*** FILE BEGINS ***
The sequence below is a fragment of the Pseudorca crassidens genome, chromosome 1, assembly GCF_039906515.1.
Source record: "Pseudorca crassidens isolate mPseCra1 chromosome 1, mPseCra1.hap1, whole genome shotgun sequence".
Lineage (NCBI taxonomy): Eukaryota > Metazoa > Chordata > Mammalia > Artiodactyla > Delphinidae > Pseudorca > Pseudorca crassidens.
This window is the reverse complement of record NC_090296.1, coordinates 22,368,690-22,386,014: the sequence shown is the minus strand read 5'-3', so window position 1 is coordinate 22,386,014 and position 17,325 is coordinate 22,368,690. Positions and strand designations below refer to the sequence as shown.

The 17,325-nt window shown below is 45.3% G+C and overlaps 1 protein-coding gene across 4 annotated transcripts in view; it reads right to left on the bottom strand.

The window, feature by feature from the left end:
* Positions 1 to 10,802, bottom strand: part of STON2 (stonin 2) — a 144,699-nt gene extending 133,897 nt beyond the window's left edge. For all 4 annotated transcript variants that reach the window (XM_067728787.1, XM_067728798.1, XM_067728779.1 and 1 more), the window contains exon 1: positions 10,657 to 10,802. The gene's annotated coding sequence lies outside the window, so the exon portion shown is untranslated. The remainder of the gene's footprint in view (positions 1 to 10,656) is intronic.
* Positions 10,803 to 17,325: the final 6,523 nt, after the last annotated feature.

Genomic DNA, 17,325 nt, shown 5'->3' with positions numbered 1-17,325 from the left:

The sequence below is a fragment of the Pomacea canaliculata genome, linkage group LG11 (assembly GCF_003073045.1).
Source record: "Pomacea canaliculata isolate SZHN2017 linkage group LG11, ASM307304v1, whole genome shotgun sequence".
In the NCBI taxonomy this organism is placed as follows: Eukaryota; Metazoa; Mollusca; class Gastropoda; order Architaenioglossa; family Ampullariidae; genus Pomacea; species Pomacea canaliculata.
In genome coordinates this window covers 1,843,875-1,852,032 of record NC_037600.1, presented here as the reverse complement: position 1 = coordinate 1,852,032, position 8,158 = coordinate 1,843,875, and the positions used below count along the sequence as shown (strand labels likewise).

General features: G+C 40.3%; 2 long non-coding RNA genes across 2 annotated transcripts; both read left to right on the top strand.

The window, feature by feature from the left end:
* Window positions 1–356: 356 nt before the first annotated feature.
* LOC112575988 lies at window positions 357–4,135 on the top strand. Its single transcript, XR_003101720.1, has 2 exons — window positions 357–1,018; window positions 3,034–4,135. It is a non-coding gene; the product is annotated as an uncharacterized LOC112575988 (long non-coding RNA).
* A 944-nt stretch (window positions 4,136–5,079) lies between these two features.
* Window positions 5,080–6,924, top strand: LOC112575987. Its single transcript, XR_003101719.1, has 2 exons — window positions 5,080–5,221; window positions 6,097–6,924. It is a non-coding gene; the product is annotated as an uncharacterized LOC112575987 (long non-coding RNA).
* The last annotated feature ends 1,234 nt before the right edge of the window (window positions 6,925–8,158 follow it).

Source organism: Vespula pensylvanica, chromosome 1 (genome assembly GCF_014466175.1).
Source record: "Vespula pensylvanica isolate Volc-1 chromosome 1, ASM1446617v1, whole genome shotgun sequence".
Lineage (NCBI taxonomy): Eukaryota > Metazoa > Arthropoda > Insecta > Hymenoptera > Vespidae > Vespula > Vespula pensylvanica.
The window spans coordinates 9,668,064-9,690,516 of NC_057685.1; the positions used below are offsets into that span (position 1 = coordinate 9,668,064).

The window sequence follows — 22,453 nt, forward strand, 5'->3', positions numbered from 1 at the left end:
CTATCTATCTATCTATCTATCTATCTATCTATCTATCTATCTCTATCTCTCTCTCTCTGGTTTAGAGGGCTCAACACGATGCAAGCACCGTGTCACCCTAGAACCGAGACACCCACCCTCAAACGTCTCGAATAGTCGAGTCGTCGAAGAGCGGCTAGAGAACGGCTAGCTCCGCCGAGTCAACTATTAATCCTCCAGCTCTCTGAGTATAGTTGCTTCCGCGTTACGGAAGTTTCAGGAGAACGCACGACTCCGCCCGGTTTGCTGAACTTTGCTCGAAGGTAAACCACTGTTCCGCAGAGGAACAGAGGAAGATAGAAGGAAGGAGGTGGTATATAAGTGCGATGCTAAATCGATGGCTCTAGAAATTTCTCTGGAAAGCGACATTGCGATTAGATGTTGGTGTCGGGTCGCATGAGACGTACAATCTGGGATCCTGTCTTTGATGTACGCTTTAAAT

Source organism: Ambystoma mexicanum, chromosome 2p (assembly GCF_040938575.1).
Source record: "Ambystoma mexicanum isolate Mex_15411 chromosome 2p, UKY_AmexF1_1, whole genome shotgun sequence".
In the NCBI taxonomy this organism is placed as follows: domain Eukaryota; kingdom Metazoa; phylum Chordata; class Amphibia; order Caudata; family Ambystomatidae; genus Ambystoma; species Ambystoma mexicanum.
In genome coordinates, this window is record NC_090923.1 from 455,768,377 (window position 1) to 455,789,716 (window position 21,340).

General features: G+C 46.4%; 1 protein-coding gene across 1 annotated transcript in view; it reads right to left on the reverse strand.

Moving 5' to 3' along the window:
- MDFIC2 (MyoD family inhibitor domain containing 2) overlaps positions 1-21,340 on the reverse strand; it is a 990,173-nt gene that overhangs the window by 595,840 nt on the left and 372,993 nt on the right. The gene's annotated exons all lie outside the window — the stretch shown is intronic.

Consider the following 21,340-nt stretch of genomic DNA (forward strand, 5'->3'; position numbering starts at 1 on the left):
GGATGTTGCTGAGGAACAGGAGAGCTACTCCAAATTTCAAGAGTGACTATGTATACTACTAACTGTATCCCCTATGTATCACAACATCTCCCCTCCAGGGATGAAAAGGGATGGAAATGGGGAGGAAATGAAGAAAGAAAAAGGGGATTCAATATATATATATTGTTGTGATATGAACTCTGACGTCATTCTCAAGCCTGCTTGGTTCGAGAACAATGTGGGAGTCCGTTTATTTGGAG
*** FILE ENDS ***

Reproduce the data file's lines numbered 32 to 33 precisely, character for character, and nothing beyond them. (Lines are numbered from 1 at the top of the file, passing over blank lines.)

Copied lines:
Moving 5' to 3' along the window:
- MDFIC2 (MyoD family inhibitor domain containing 2) overlaps positions 1-21,340 on the reverse strand; it is a 990,173-nt gene that overhangs the window by 595,840 nt on the left and 372,993 nt on the right. The gene's annotated exons all lie outside the window — the stretch shown is intronic.